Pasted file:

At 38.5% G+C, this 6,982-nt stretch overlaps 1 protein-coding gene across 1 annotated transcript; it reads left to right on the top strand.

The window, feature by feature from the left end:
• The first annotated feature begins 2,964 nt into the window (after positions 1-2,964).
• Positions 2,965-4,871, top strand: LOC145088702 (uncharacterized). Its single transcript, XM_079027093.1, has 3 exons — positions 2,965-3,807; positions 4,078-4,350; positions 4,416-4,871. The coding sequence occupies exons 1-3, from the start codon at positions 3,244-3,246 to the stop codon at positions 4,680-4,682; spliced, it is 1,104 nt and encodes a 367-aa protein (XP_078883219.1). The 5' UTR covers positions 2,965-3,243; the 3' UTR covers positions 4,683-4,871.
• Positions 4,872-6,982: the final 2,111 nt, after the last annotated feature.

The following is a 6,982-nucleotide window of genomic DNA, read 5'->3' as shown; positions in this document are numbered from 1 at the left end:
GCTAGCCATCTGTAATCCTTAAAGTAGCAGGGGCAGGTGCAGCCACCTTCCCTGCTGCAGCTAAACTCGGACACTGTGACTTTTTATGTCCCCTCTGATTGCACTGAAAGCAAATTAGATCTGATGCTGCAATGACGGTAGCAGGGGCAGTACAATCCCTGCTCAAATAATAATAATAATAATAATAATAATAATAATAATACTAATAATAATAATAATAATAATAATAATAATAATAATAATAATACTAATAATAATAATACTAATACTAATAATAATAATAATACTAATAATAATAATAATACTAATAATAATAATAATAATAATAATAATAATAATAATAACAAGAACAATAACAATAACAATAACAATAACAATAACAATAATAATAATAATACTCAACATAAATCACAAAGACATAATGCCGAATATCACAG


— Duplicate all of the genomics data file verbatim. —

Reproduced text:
At 38.5% G+C, this 6,982-nt stretch overlaps 1 protein-coding gene across 1 annotated transcript; it reads left to right on the top strand.

The window, feature by feature from the left end:
• The first annotated feature begins 2,964 nt into the window (after positions 1-2,964).
• Positions 2,965-4,871, top strand: LOC145088702 (uncharacterized). Its single transcript, XM_079027093.1, has 3 exons — positions 2,965-3,807; positions 4,078-4,350; positions 4,416-4,871. The coding sequence occupies exons 1-3, from the start codon at positions 3,244-3,246 to the stop codon at positions 4,680-4,682; spliced, it is 1,104 nt and encodes a 367-aa protein (XP_078883219.1). The 5' UTR covers positions 2,965-3,243; the 3' UTR covers positions 4,683-4,871.
• Positions 4,872-6,982: the final 2,111 nt, after the last annotated feature.

The following is a 6,982-nucleotide window of genomic DNA, read 5'->3' as shown; positions in this document are numbered from 1 at the left end:
GCTAGCCATCTGTAATCCTTAAAGTAGCAGGGGCAGGTGCAGCCACCTTCCCTGCTGCAGCTAAACTCGGACACTGTGACTTTTTATGTCCCCTCTGATTGCACTGAAAGCAAATTAGATCTGATGCTGCAATGACGGTAGCAGGGGCAGTACAATCCCTGCTCAAATAATAATAATAATAATAATAATAATAATAATAATACTAATAATAATAATAATAATAATAATAATAATAATAATAATAATACTAATAATAATAATACTAATACTAATAATAATAATAATACTAATAATAATAATAATACTAATAATAATAATAATAATAATAATAATAATAATAATAACAAGAACAATAACAATAACAATAACAATAACAATAACAATAATAATAATAATACTCAACATAAATCACAAAGACATAATGCCGAATATCACAG